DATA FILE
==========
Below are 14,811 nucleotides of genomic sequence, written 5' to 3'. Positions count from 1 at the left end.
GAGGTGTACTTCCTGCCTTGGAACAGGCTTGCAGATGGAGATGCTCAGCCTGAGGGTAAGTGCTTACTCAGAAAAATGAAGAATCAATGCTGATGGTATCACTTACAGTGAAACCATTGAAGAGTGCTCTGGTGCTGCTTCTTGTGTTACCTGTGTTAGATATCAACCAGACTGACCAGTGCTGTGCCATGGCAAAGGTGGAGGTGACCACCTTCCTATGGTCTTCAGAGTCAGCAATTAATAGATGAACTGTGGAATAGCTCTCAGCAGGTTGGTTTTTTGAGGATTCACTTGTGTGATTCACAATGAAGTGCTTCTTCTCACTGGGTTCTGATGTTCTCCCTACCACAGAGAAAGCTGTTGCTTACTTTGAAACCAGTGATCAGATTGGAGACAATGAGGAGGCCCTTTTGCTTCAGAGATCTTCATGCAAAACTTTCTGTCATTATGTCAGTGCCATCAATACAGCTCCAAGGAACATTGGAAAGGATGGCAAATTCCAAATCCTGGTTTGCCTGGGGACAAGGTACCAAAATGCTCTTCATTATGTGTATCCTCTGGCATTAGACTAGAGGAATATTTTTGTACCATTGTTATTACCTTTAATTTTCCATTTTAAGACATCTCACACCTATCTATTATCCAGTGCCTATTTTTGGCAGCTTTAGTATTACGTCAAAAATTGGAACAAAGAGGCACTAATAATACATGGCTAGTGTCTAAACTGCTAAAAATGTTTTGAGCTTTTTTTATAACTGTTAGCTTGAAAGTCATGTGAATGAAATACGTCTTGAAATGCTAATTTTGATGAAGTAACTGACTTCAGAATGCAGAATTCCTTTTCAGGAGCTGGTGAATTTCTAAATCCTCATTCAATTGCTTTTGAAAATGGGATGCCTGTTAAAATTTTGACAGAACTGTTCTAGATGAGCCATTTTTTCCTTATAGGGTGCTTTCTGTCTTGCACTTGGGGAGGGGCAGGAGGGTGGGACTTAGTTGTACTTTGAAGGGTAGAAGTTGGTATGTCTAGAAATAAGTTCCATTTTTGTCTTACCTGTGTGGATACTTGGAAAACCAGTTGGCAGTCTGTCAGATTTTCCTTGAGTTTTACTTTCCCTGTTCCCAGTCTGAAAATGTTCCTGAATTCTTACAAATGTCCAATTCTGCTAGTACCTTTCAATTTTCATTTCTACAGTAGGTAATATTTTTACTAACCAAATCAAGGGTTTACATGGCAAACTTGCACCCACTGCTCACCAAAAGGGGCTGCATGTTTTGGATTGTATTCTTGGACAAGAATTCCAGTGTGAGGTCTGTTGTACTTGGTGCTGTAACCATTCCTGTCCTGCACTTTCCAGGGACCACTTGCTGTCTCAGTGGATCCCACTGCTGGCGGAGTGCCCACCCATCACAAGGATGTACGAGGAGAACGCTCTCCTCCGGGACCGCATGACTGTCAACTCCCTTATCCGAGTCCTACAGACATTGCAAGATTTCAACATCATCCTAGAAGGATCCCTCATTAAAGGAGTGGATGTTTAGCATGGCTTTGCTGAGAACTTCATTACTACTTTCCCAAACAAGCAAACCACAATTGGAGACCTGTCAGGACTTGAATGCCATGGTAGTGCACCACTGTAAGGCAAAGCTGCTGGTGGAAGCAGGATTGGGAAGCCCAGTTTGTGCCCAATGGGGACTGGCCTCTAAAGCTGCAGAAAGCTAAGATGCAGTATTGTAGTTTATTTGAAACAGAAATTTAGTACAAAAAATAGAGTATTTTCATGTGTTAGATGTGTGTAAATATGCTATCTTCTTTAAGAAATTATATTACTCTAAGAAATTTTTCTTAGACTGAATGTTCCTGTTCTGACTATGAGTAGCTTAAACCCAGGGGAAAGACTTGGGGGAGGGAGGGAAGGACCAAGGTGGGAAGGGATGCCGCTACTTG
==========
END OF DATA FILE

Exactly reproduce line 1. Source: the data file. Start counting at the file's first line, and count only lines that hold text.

Below are 14,811 nucleotides of genomic sequence, written 5' to 3'. Positions count from 1 at the left end.